In 2015, media conglomerate Condé Nast acquired the online music publication Pitchfork. On January 17th, 2024, it was announced that Pitchfork would be undergoing a restructuring, surrounding a merge with the men’s magazine GQ. Pitchfork has been known to be a prominent source for music journalism and criticism. Many believe that this reorganization of the publication will densely impact and affect its stature in terms of living up to its original purpose.
Two of the head senior editors and active contributors for Pitchfork, Puja Patel and Amy Philips, have been laid off from the company. Subsequent to this, just about half of the publication’s staff was laid off. This signaled that changes were about to come Pitchfork’s way, making many wonder what will become of it. It also brings up questions about the entirety of music journalism in general, as Pitchfork begins to meld with an editorial scene that brings lesser value toward creative and artistically spawned features.
Pitchfork was initially established in Minneapolis in 1996 by Ryan Schreiber, who began the publication out of his parents’ basement. It came from his desire to write authentic, genuine, and sincere reviews of independent and alternative music. Prior to Pitchfork, Schreiber barely had any experience with writing for print, but was inspired by the rise of the internet age in tune with the music community. Some of Schreiber’s earlier reviews include staple underground bands such as Radiohead, Broken Social Scene, and Modest Mouse. Many of these bands gained traction from these hipster-esque reviews geared toward a readership that preferred passionately written accounts on music.
Pitchfork became acknowledged for how it covered music in a way that felt like it derived directly from music lovers and enthusiasts. These were people who simply wanted to write about music that they enjoyed and had fun listening to. Up until the year of 2006, Pitchfork authors weren’t even getting paid. The publication functioned with only 6 employees and a couple of freelance writers here and there, posting several music reviews each day.
Image via Rolling Stone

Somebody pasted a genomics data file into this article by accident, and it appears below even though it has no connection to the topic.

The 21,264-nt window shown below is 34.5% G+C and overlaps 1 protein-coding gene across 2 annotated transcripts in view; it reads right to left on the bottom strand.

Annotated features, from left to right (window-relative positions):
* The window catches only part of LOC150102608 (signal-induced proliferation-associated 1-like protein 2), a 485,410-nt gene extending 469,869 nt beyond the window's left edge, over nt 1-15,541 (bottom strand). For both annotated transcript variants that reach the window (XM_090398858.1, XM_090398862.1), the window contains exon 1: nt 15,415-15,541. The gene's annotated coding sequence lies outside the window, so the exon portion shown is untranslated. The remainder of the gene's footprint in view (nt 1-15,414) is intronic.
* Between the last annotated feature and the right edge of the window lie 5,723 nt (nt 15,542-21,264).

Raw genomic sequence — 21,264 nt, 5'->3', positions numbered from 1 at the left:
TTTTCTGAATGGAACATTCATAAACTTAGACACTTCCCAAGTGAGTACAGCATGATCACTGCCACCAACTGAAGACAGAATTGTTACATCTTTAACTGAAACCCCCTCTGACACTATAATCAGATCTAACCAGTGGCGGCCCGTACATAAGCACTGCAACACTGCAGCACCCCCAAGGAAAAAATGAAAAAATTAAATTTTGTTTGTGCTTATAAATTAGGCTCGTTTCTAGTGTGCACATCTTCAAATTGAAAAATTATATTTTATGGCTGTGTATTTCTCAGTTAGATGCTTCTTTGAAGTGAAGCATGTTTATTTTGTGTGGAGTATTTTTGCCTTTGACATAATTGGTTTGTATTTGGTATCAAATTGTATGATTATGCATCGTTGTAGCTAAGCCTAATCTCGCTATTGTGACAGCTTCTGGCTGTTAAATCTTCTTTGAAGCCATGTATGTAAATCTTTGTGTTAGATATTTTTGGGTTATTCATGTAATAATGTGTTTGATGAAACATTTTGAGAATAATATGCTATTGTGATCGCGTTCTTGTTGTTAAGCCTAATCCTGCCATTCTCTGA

Eventually, Pitchfork relocated to Chicago, and soon expanded its reach to other forms of media such as Pitchfork.tv on YouTube, the Pitchfork Review podcast, and later the Pitchfork Music Festival, which occurs on a yearly basis. Later on, Pitchfork extended its range to mainstream pop adjacent music. Here, it also began opening its coverage to other movements across popular culture. In 2015, Condé Nast officially took charge of Pitchfork, relocating its headquarters to the One World Trade Center in New York City.
This signified the start of Pitchfork’s descent into more commercialist approaches and methods. This was around the time Pitchfork had established a paywall on their site, which made it much less accessible and attainable to its readers. With Pitchfork’s previous inclination toward raw, unfiltered writing on music, we begin to see this as a threat to the honest, critical journalism we used to receive, courtesy of this beloved publication.
I can personally express my own disappointment and devastation over this. I’ve looked up to a good amount of publications like Pitchfork growing up, consistently viewing them as inspirations. I think that every music writer admires the original goals of Pitchfork. It was to develop a platform to have spirited discussions and dialogues surrounding music. It can only be hoped that music journalism still has a bright future ahead of it, one that doesn’t fade into the trenches of capitalism.